Friday, 24 October 2014

Coconut Lime Mini Cheesecakes (Wheat-Free)

Seeing as my Millionaire's Cheesecake recipe is my blog's most popular post, accruing over 100 views as of this day, I kinda gathered that people like cheesecake. So, I thought I'd share with you another delicious, Caribbean inspired recipe, Coconut and Lime Mini Cheesecakes!

I've always loved the combination of coconut and lime, sometimes with ginger and sometimes with rum and brown sugar, but the richness of the coconut and the freshness of the lime go so well together. In fact, outside the world of sweets, it's a fabulous combination for flavouring white rice as a side dish for marinaded chicken recipes, such as jerk chicken or barbecue chicken.

But back to sweets, which is why you're all here. I have long experimented with different kinds of baked cheesecake recipes, but I think I've come across a method that makes cheesecakes with a fantastic texture. The idea came to me when I was watching a fellow YouTube cook's channel, Ania's Kitchen, where she makes a vanilla cheesecake (sernik waniliowy) by whipping the egg whites separately and folding into the rest of the mixture.

I tried this out in my go-to baked cheesecake recipe, which I've been using for ages now, and it worked amazingly! The resulting dessert was so light and fluffy, and in no way dense or heavy liked baked cheesecakes can sometimes be. I thought it was a massive improvement. However, it made the mixture much more voluminous and as such it made about 50% more cakes than I was expecting: my original batch made 18 mini cakes!

So, without further ado, let's get on with the recipe! This has been amended to make a more realistic batch of 12 mini cakes.

☑ Soya (check for soya lecithin)
☑ Yeast
☑ Wheat
☑ Nuts

☒ Gluten
☒ Refined sugar products
☒ Dairy
☒ Eggs


For the base:
  • 4 ounces (115 grammes) rolled oats
  • 2 ounces (55 grammes) wholegrain spelt flour
  • 2 ounces (55 grammes) dessicated coconut
  • 2 ounces (55 grammes) brown sugar
  • 2 fluid ounces (60 millilitres) sunflower oil
  • 2 tablespoon (30 millilitres) water
  • ½ teaspoon (3 millilitres) ground ginger
  • Pinch of salt

For the cheesecake mixture:
  • 10½ ounces (300 grammes) cream cheese, room temperature
  • 5½ ounces (150 grammes) coconut cream (What's this? See notes below)
  • 3 ounces (85 grammes) caster sugar
  • Zest and juice of 1 lime
  • 2 medium eggs
  • Pinch of salt

To make the biscuit base:
  • Preheat your oven to 150°C (300°F, Gas Mk.2, or very moderate). Line a 12 indent muffin tin with large cake cases (muffin cases).
  • Mix all the ingredients for the base together in a mixing bowl very thoroughly until fully blended. It'll take a while, but you want a moist, loose and consistent mixture. It's sort of like a crumble.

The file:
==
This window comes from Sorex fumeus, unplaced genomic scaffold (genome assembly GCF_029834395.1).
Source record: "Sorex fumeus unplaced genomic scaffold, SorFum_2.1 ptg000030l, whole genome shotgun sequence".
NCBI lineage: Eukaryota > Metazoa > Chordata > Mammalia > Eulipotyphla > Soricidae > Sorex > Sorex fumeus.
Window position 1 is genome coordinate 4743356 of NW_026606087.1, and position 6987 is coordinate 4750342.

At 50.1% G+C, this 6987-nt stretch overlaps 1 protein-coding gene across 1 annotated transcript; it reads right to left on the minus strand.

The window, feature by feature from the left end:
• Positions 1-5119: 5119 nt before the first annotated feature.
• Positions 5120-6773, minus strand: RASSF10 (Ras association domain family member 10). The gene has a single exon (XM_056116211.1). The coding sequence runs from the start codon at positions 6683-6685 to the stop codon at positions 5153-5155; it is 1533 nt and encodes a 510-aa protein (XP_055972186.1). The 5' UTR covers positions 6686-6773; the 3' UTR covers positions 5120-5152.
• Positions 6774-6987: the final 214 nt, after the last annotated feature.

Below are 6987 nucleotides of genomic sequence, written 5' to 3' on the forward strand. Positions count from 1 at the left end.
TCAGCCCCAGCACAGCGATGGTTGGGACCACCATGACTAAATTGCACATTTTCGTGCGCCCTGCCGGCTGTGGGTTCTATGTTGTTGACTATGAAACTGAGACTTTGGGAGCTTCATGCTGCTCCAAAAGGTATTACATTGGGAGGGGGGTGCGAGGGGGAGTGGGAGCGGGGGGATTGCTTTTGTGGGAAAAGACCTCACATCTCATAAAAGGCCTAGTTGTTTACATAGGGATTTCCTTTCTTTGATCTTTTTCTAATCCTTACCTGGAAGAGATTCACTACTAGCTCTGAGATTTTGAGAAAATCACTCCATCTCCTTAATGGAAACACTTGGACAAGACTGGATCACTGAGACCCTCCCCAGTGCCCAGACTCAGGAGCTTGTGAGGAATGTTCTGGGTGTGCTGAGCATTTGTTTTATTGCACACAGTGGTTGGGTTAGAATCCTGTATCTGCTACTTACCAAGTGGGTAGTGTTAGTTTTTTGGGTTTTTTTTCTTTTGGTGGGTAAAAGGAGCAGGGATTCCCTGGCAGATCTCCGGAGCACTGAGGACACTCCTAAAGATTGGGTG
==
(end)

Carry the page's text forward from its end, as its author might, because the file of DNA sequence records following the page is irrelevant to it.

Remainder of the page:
• Put a rounded tablespoon (about 20 millilitres) of crumble into each case. Press it down with the spoon, spreading some up the sides a little.
  • Bake for 10 to 15 minutes in the oven while you prepare your filling.
For the cheesecake:
  • In a large mixing bowl, beat the cream cheese, set coconut milk and salt until light and smooth. Beat in the sugar until creamy. Fold in the lime juice and zest.
  • Separate the eggs, putting the yolks in with the cream cheese mix and putting the whites in a separate mixing bowl. Beat in the yolks.
  • Using clean beaters on an electric mixer, whip the egg whites until they form stiff peaks.
  • Fold a third of the whipped whites into the cream cheese until half mixed. Add the remaining whipped whites and gently fold in until completely incorporated.
  • Remove the bases from the oven and divide the mixture between the cases. Shake the tray lightly to smooth out the tops of the cakes, and give it two or three firm taps off the counter.
  • Return to the oven and bake for 20 minutes. When the cooking time it elapsed, turn off the oven, crack the oven door, and allow the cakes to cool in the oven.
  • Once cooled, chill for at least 4 hours; I find it's best to leave them overnight.

What is coconut cream, I hear you ask (or imagine hearing you because this is a computer)? Sometimes when you leave a can of coconut milk sitting in the press for ages it separates into coconut cream and coconut water. When you open the can, the solid cream has risen to the top and set, and when you scoop it out, the water it sitting at the bottom. This separation usually happens when coconut milk hasn't been tampered with and pumped full of nasty preservatives or gums to lengthen its shelf life.

For this recipe, you'll need to scoop out the cream; you can discard the coconut water if you like, but it's good for your skin, hair and nails if you drink it.

And there you are! It's a little fiddly, and probably NOT a beginner's recipe, but my Lordy are they delicious. I brought some to a friend's house and they were demolished; her 2 year old ate about 3 of them...

There was no recipe this time last year.

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